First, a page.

Those with imagination are our soothsayers and societal catapults into the future. Creative endeavor, aside from the fundamental function that is reproduction, is our best, living attempt at immortality. The spark that makes out of each mere human a creator links him or her to all sources, past, present and future. It is the closest thing we mortals have to forming and then even naming our very own constellations.
Man procreates; Art elevates.
The Need to Support Creative Output:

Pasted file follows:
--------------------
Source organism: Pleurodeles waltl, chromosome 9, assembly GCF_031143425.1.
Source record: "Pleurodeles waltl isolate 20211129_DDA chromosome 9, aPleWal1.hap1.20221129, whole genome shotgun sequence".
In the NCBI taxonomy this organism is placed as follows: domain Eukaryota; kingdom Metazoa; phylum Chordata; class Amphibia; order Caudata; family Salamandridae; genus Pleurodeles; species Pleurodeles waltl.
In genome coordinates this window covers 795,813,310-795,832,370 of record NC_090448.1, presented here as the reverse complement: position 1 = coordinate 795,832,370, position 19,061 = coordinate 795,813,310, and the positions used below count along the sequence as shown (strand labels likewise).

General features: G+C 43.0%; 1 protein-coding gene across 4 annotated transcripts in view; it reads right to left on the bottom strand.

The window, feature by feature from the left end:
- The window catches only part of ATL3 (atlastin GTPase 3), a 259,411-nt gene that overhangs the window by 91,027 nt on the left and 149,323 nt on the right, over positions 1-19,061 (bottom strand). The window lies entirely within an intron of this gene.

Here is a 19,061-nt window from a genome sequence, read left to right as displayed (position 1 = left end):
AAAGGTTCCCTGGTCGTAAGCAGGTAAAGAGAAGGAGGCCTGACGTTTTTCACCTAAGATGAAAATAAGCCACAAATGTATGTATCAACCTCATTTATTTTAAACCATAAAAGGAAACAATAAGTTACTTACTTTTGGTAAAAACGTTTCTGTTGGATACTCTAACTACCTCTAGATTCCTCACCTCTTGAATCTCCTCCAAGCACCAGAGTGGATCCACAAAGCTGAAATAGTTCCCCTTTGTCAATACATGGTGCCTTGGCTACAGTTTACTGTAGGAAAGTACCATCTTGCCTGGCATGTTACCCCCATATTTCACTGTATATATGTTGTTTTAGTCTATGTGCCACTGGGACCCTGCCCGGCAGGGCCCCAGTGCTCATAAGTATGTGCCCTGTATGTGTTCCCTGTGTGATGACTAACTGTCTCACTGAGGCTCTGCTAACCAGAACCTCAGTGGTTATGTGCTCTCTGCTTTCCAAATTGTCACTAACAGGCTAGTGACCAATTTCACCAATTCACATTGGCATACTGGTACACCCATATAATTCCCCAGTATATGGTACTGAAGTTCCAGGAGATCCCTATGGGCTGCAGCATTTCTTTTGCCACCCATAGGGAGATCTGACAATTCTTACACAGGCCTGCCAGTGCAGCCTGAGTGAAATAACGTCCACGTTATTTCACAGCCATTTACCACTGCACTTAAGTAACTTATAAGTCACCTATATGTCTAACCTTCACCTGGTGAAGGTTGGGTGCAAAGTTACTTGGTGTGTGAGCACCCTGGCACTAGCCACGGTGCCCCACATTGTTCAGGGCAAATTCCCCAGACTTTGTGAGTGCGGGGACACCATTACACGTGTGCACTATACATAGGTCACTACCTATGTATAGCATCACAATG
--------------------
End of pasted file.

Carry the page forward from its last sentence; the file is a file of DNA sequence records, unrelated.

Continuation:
The fight to acknowledge the full spectrum of creative expression is as vital as is the fight to keep the Arts in our everyday and in our schools. It is likewise a beautiful key that helps unlock the doors to global societal evolution. As I noted in an article published at Huff Post back in 2014, In Support of the Arts as Conduit for Extreme Expression and Catharsis, I continue to maintain, with all my heart, that:
Through support for and access to the arts, we give each and every member of society the opportunity to evolve through their expressiveness, no matter how contrary it might be, for in confronting and coming to understand the expression, we are not struck down but allowed to move forward together.